People talk about the haughty French, especially Parisians. This was so not our experience. Even Olivier, the meet and greet guy at our apartment warmed up after his initial disdain. My cousin Lorin (who manages this apartment for his in-laws) had warned us — Olivier is very punctual and has a very French way of being (this is a way of saying that he behaves somewhat like he’s annoyed all the time). Nevertheless, he will meet you at the apartment at a pre-established time, give you the keys, show you around, and reluctantly answer your questions — so we were appropriately zipped up and met his Parisian attitude with our own 😉

That first day in Paris we were in an “I simply cannot believe I am here” state.” Coby’s sixteen years of studying French 2nd grade through college came back within moments of landing at CDG. I’m in awe of her facility with this language. When I don’t understand someone or can’t communicate what I want or need, I just point to ma fille and she takes over.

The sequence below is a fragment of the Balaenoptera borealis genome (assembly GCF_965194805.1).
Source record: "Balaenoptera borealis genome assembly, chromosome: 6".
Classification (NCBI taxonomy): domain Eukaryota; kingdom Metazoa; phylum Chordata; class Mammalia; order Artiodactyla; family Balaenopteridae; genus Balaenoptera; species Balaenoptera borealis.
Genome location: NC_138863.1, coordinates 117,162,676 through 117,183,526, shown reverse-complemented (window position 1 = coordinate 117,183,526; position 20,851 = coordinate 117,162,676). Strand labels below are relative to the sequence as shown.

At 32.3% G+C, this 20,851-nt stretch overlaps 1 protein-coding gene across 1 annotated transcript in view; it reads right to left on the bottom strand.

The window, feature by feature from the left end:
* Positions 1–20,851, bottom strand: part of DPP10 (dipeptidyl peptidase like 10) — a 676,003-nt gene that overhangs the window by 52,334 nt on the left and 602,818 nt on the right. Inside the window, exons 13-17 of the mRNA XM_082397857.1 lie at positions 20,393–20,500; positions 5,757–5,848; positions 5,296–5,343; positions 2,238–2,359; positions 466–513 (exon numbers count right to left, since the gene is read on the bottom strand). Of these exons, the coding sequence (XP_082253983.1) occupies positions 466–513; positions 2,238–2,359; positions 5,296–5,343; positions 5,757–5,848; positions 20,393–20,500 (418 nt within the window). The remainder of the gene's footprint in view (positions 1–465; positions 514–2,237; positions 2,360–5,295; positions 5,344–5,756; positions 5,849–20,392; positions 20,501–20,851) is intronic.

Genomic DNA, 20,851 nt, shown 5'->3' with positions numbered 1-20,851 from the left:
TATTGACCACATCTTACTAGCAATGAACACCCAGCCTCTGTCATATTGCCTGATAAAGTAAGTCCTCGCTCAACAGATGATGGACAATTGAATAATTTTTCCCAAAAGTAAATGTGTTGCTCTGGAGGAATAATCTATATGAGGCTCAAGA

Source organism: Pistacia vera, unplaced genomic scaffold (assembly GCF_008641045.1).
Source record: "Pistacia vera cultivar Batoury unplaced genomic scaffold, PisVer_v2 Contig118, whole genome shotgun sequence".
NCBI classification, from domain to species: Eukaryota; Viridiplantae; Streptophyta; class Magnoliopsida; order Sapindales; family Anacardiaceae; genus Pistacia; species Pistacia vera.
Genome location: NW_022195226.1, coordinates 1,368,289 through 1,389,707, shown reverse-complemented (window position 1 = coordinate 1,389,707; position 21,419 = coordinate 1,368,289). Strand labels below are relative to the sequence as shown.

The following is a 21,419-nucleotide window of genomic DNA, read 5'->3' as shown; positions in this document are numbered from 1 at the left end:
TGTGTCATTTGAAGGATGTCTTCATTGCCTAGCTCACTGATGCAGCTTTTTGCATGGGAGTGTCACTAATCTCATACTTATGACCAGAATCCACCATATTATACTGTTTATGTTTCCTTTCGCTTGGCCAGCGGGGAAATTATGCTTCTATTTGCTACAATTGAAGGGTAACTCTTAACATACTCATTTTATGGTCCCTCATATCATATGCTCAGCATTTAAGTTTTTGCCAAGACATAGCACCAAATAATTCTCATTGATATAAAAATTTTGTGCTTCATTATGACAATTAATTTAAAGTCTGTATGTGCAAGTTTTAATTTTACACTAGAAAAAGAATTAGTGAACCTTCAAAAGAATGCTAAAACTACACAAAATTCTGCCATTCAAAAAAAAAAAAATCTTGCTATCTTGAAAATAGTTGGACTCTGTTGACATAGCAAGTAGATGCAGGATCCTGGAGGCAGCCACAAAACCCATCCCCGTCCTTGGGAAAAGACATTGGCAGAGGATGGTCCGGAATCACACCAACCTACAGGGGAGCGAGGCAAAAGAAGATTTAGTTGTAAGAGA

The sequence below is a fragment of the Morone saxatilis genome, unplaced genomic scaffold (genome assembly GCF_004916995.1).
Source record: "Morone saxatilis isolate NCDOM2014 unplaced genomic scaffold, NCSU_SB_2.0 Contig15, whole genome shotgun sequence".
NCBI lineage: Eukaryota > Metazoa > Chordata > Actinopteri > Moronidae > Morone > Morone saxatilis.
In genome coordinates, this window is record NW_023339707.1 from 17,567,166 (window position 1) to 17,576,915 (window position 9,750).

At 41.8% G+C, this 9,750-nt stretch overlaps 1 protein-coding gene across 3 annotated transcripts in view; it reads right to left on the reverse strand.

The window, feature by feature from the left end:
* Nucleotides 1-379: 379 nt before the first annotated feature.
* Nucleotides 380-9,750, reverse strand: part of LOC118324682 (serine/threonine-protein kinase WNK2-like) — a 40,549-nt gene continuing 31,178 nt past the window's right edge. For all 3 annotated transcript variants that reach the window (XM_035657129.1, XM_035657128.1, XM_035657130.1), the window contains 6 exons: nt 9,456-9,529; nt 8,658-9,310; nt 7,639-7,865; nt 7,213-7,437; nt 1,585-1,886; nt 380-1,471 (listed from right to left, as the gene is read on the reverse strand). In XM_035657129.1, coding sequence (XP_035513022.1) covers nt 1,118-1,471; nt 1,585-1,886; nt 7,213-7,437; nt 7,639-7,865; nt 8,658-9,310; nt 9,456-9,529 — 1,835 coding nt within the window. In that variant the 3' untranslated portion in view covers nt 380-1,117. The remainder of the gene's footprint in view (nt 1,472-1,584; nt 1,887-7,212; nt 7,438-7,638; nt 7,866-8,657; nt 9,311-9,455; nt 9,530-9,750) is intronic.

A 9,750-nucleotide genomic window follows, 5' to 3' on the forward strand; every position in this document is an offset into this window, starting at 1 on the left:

Once Olivier had departed and we were all settled into the apartment, we went down to the street in search of le petit dejeuner. And right downstairs, among a plethora of boulangerie, was one with a line snaking into the street. Baguette and croissant perfection. A designed in heaven pear pistachio tarte. And a smoked salmon, creme fraiche, and cucumber sandwich to die for.

Although I have a great appreciation for food, I’m nowhere near foodie status. And  have realized on this trip that I am not an adventurous eater. In other words, I pass on organ meats, sweetbreads, rabbit, lamb, foie gras, and pigeon; am not a huge fan of goat cheese, even when it’s really really fresh; or truffles; or for that matter, caviar or cassoulet. That still leaves an abundance of plenty and walking through the markets here (les marchés) is like entering heaven.

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Every French market we visited was a feast for the senses and medicine for the soul.  So satisfying to walk through stalls laden with fruits and veggies, eggs, fish, cheeses, breads, meats, desserts, spices, dried fruits, nuts, flowers, on and on it goes. And to buy directly from another human being so there’s that moment of exchange between two people. It’s quite intimate really. Very different than shopping in the supermarket. There’s that sense of community, of camaraderie. Of we’re all in this together.